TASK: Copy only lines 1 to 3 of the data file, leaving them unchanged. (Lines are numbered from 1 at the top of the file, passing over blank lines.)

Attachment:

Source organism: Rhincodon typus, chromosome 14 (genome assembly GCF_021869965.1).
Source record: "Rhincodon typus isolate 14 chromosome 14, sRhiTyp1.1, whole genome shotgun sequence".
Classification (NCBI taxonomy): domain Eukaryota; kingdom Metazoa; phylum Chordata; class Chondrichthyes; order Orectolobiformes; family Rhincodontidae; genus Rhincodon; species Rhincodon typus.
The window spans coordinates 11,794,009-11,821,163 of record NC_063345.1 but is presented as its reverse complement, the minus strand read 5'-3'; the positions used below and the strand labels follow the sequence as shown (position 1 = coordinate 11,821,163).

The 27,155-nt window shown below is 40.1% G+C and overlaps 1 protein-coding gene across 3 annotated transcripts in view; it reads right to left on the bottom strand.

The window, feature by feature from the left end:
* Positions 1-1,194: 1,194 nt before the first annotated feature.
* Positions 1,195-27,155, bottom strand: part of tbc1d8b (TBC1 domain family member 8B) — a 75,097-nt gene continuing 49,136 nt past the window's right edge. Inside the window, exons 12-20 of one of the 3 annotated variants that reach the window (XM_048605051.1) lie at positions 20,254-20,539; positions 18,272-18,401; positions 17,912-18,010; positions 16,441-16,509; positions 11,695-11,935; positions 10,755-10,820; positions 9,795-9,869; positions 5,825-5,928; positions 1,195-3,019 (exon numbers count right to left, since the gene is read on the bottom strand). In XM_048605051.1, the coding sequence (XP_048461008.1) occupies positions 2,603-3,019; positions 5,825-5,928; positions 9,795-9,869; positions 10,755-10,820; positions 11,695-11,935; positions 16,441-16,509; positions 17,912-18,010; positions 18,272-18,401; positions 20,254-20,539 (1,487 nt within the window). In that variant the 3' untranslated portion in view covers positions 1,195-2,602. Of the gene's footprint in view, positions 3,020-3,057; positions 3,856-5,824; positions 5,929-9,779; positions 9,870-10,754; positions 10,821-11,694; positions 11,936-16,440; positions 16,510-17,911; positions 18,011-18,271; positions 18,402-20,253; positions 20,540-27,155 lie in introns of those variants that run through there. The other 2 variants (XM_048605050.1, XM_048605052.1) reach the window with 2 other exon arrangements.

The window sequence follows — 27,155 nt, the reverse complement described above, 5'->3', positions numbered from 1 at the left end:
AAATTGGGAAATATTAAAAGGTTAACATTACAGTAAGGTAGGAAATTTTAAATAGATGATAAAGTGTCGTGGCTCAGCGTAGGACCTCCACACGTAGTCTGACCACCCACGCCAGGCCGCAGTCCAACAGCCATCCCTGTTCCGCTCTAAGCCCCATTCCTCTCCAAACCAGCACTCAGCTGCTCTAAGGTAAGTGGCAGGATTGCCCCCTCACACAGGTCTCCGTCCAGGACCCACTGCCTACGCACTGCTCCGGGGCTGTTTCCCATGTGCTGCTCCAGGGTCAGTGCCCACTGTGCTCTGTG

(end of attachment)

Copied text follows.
Source organism: Rhincodon typus, chromosome 14 (genome assembly GCF_021869965.1).
Source record: "Rhincodon typus isolate 14 chromosome 14, sRhiTyp1.1, whole genome shotgun sequence".
Classification (NCBI taxonomy): domain Eukaryota; kingdom Metazoa; phylum Chordata; class Chondrichthyes; order Orectolobiformes; family Rhincodontidae; genus Rhincodon; species Rhincodon typus.